Peter Serkin, Piano
Ida Kavafian, Violin
Fred Sherry, Cello
Richard Stoltzman, Clarinet
RCA Victor, 1975. 47'25"
Here's a nice write-up about this classic recording from ArkivMusic:
"On rare occasions, a recording appears that introduces to the musical world a performer of such remarkable, distinct character that it immediately establishes that performer’s place in the musical firmament, at the same time itself becoming an iconic performance. Only a few examples come easily to mind: Glenn Gould’s 1955 recording of the Goldberg Variations, or Jacqueline du Pré’s first recording of Elgar’s Cello Concerto, made in 1965 when she was 20 years old.
Other recordings, partially because of time and circumstance, partially as a result of their intrinsic musical power, can define our collective conception of a musical work for a generation or more; or even establish that musical work instantly as a new member of the basic repertoire: in this category we might place Bruno Walter’s live 1936 Vienna Philharmonic performance of Das Lied von der Erde or David Oistrakh’s 1956 premiere recording of Shostakovich’s First Violin Concerto with Dimitri Mitropoulos and the New York Philharmonic.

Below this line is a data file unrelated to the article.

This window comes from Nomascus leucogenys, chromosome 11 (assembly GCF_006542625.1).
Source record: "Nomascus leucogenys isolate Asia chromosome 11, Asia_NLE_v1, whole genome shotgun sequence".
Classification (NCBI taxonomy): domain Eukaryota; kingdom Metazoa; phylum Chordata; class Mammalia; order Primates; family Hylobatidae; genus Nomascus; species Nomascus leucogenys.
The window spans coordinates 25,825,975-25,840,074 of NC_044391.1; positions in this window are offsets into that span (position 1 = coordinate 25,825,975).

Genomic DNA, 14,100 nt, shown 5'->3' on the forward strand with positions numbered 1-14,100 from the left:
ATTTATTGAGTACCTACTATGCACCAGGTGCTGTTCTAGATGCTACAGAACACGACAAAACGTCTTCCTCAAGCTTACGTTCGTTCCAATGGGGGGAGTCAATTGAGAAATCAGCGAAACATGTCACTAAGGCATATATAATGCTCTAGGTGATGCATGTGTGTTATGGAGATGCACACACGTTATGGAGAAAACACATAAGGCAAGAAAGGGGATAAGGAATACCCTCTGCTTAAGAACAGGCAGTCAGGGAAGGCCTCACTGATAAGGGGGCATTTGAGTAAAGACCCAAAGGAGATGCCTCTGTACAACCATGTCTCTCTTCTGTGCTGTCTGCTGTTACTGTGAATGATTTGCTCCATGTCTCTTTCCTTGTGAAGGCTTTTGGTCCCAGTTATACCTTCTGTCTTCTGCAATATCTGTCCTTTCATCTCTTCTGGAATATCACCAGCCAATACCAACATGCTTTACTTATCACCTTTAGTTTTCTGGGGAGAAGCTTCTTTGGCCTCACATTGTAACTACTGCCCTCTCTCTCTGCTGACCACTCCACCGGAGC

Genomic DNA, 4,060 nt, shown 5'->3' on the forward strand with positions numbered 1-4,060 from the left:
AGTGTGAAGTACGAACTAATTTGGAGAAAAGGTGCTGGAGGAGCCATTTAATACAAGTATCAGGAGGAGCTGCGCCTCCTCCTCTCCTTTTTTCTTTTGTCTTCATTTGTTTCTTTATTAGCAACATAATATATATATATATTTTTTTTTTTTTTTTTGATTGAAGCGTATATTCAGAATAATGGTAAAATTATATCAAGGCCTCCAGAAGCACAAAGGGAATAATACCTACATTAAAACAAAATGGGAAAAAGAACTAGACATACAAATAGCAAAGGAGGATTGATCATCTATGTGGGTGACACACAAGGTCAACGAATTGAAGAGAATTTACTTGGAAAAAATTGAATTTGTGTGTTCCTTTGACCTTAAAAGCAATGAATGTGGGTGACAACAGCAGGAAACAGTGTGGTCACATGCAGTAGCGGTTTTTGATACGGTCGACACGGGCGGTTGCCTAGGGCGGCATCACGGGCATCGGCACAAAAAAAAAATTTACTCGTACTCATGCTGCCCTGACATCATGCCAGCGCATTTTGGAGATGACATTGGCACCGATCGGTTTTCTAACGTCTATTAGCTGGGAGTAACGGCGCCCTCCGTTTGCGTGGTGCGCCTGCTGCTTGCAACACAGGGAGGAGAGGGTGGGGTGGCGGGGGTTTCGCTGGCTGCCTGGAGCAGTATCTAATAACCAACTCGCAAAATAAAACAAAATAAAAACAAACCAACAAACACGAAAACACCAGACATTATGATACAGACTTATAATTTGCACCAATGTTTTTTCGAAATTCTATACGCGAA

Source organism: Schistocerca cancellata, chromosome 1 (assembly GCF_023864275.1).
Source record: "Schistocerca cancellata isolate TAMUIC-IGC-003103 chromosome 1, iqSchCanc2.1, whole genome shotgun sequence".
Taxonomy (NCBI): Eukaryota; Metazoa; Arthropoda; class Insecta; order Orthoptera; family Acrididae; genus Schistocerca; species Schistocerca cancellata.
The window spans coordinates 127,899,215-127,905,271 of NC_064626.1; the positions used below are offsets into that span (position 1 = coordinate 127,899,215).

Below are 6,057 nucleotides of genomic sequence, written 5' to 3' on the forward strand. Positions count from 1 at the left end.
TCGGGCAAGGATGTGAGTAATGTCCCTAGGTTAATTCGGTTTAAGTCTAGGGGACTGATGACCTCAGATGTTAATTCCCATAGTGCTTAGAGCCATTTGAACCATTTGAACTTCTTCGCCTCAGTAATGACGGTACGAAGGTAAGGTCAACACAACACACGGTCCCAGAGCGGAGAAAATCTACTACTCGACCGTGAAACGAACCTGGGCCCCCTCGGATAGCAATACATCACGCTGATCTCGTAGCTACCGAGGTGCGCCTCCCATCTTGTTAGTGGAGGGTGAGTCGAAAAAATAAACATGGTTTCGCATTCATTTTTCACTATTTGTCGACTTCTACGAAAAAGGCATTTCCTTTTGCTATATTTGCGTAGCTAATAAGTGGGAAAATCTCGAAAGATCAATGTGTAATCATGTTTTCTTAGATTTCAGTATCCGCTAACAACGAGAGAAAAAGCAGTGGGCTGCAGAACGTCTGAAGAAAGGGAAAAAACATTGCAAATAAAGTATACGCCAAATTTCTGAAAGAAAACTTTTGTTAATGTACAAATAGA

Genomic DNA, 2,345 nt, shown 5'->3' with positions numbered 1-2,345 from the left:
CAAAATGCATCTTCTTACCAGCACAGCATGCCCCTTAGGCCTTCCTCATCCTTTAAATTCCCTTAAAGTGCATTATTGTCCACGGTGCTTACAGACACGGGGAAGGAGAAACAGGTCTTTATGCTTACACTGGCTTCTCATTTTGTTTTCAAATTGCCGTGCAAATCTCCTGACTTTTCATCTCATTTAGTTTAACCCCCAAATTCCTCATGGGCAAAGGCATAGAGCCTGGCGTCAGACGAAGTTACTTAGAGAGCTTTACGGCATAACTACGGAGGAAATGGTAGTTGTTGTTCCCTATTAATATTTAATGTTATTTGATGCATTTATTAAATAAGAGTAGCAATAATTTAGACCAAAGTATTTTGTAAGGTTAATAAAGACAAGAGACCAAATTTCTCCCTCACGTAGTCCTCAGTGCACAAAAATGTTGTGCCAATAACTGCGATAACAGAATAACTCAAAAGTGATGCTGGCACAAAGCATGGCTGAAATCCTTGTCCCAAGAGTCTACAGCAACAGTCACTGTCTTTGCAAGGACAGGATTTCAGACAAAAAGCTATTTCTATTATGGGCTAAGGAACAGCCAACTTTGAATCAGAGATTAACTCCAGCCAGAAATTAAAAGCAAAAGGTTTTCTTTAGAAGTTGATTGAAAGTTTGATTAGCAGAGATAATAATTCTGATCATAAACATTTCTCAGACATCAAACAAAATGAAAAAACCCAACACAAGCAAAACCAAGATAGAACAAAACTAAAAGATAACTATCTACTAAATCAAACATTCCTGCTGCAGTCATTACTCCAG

The recording under consideration here actually fits both of these categories. When it first appeared as an LP listing in Schwann in 1976, having been recorded late the previous year, there were but two other listings for the piece. It is now considered a 20th-century chamber classic, largely because of the influence of this recording, with close to 20 entries on ArkivMusic.com. At the time of the recording, pianist Peter Serkin, clarinetist Richard Stoltzman, violinist Ida Kavafian, and cellist Fred Sherry were all in their twenties; perhaps the greatest loss in the transfer of this LP to CD was the wonderful cover photo of the artists as flower children. This element—the sense of the youthful musicians’ excitement in the discovery of a very new type of musical expression—combines with an obvious sympathy for Messiaen’s unique mix of Catholic mysticism, bird calls, and exotic scalar, harmonic, and rhythmic patterns; and, together with utter instrumental mastery and uncanny accuracy and ensemble, it makes this interpretation a unique document indeed. Of course, Tashi endured for many years, making numerous recordings and commissioning several new works. All four members of the group—which had formed expressly to play this piece—went on to major careers both as soloists and as chamber artists. But their confluence here—Kavafian’s warm, superbly controlled legato combined with her uncanny razor-sharp pitch and rhythm; Stoltzman’s reedy, jazz-influenced sound combined with extraordinary pitch and dynamic control; Sherry’s remarkable sense of ensemble combined with the ability to play flawless harmonics and gorgeous, impossibly long phrases; and, anchoring the entire enterprise, Serkin’s rock-solid rhythmic sense combined with imaginative pedaling—created a dynamic, committed, expressive performance that has never been surpassed. From the joining of four seemingly independent lines in the opening “Liturgie de cristal” to the perfect violin-cello octaves in “Vocalise, pour l’ange qui annonce la fin du temps,” to the stunning range of expression in the solo clarinet’s “Abîme des oiseaux,” to the incredible hair-raising unanimity of “Danse de la fureur, pour les sept trompettes”—on the closing F?, I would swear that Stoltzman and Sherry are actually vibrating in sync—to the impossibly slow, indescribably ethereal “Louange à l’immortalité de Jésus,” this performance is something ineffably unique and special. Forget about the short disc timing; once the last chord has finally died away, there’s simply nothing left to be said."